Moreover, money that flows into the country on account of the purchase of these reserves are in the weaker domestic currency, the rate of return on them being usually higher to cover the higher risk. The costs of holding reserves will be the difference between the returns the central bank can earn on its hard currency reserves and the returns to foreign capital invested domestically. Clearly, these costs may be quite high and need to be kept in mind while deciding the volume of reserves that a country should hold. One way to reduce the cost may be to try to maximise the returns that may be earned on them.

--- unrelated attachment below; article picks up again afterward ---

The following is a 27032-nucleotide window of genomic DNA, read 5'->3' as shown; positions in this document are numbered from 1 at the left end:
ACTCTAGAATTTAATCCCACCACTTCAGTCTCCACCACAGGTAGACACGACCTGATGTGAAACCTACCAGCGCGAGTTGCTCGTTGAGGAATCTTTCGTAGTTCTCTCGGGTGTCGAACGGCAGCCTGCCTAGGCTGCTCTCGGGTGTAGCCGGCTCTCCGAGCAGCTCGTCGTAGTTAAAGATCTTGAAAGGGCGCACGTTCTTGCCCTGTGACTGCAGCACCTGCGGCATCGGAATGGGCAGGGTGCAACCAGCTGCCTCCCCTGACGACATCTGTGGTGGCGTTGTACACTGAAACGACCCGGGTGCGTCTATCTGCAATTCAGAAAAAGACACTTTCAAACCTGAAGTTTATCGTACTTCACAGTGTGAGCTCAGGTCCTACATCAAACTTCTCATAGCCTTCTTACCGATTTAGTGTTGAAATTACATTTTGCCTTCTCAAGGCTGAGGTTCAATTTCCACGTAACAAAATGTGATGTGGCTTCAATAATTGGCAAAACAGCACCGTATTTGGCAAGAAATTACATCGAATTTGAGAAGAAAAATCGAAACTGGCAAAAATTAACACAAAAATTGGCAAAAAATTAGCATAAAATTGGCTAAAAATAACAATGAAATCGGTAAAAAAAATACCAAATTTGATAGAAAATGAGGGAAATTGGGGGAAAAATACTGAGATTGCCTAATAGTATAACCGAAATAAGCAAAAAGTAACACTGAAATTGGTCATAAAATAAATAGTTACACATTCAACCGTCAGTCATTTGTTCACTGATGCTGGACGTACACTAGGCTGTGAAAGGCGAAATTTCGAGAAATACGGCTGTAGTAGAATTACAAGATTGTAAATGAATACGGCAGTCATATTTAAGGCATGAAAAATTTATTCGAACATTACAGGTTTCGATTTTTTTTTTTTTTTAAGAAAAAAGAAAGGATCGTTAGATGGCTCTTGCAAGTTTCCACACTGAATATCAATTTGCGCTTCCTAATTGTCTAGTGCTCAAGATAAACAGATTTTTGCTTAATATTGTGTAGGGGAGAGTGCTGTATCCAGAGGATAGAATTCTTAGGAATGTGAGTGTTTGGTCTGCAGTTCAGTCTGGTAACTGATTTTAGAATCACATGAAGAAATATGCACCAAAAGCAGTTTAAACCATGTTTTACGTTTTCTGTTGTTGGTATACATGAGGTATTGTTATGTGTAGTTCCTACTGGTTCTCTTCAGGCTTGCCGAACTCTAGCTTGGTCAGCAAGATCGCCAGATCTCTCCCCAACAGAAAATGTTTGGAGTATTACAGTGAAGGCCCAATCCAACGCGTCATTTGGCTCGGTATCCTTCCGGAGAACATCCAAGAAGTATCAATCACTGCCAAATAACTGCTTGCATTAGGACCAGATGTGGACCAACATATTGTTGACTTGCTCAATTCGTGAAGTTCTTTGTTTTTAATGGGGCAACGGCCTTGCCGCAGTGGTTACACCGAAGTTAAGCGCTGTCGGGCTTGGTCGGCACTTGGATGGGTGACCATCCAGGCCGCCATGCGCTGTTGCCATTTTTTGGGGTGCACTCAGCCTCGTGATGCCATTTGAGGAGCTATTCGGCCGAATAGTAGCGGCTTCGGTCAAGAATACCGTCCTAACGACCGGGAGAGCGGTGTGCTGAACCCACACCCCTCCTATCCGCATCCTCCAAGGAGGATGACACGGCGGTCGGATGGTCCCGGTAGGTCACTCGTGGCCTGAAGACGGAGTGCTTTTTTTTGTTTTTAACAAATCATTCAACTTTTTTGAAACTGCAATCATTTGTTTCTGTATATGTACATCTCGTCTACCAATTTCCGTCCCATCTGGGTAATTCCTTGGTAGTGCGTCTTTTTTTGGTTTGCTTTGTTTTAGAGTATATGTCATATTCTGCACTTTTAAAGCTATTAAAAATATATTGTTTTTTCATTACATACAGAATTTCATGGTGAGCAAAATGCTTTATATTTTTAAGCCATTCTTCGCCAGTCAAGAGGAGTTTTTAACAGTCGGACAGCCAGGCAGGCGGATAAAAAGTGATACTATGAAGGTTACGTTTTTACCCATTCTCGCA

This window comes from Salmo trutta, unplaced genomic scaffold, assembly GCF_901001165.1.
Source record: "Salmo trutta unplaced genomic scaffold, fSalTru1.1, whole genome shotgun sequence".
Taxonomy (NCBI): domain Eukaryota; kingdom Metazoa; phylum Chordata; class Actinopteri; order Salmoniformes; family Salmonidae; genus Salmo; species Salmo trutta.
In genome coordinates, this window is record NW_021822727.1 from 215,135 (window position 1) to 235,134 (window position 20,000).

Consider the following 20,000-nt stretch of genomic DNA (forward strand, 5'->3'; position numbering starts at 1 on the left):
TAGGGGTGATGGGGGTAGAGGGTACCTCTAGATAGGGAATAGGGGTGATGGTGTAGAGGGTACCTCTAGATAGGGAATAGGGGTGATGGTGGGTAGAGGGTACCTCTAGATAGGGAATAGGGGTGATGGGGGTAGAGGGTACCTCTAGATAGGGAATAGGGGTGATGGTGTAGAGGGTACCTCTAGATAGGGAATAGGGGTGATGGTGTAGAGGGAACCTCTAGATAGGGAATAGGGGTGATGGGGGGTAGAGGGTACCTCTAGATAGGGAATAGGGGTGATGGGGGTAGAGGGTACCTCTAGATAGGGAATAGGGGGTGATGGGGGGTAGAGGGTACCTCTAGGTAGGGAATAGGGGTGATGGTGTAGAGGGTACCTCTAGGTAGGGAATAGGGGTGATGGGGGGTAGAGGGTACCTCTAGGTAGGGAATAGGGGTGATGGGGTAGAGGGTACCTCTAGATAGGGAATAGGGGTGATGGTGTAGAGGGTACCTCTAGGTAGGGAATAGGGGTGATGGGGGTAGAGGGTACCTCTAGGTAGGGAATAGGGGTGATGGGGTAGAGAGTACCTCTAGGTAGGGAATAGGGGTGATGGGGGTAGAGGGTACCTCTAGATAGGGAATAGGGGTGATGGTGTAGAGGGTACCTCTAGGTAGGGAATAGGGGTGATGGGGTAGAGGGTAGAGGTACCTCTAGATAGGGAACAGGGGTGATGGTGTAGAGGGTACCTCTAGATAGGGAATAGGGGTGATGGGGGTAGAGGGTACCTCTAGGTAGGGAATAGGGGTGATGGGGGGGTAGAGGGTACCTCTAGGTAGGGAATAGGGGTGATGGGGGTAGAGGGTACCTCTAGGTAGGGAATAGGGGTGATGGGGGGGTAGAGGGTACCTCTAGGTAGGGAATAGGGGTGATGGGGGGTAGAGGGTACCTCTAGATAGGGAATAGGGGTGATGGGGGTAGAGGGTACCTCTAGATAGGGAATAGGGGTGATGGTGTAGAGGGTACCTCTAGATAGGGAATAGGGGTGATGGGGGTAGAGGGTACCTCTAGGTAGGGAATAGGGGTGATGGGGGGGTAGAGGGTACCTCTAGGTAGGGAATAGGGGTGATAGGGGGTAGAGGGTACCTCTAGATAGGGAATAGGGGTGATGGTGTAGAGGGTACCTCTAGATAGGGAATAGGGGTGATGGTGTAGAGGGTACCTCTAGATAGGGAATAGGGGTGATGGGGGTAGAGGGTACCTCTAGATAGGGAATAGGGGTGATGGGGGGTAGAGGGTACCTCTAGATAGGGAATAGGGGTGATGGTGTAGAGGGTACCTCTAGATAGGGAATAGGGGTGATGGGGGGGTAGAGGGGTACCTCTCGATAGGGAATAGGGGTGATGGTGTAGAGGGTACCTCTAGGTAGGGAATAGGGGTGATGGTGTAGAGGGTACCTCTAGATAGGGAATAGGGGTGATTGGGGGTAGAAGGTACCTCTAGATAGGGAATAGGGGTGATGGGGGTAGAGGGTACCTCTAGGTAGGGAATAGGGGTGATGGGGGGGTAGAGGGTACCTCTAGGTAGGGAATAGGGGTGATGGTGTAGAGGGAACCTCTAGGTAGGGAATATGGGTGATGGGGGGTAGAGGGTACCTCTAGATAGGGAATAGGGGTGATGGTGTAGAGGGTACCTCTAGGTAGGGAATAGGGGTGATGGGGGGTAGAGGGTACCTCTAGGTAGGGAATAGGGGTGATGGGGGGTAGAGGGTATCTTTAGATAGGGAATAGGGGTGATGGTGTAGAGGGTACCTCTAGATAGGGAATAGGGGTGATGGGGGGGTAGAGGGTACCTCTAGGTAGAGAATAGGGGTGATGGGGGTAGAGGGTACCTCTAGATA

Thus, instead of holding them in US treasury bills, that bring in among the lowest returns on dollar holding, they may be invested in higher interest earning assets.
The other way would be to minimise the premium India pays on borrowing funds to build reserves. Or, to find the cheapest funds available to the country. In the case of the recent borrowing by India through the Millennium India Development bonds from NRIs, it has been alleged that cheaper loans could have been arranged from multilateral lending agencies.
To go back to the food stocks analogy, it has not been easy to decide how to reduce them. Domestic sales were more or less ruled out as they would affect the price which would upset farmers.
What would be the analogue in the case of foreign exchange assets? That would result in currency appreciation, which would upset exporters. Clearly, it is important to factor in the cost of holding reserves, and decisions to borrow should be part of a well thought out exchange rate policy.
The RBI probably has one. In which case, why not tell everyone? Why create mysteries?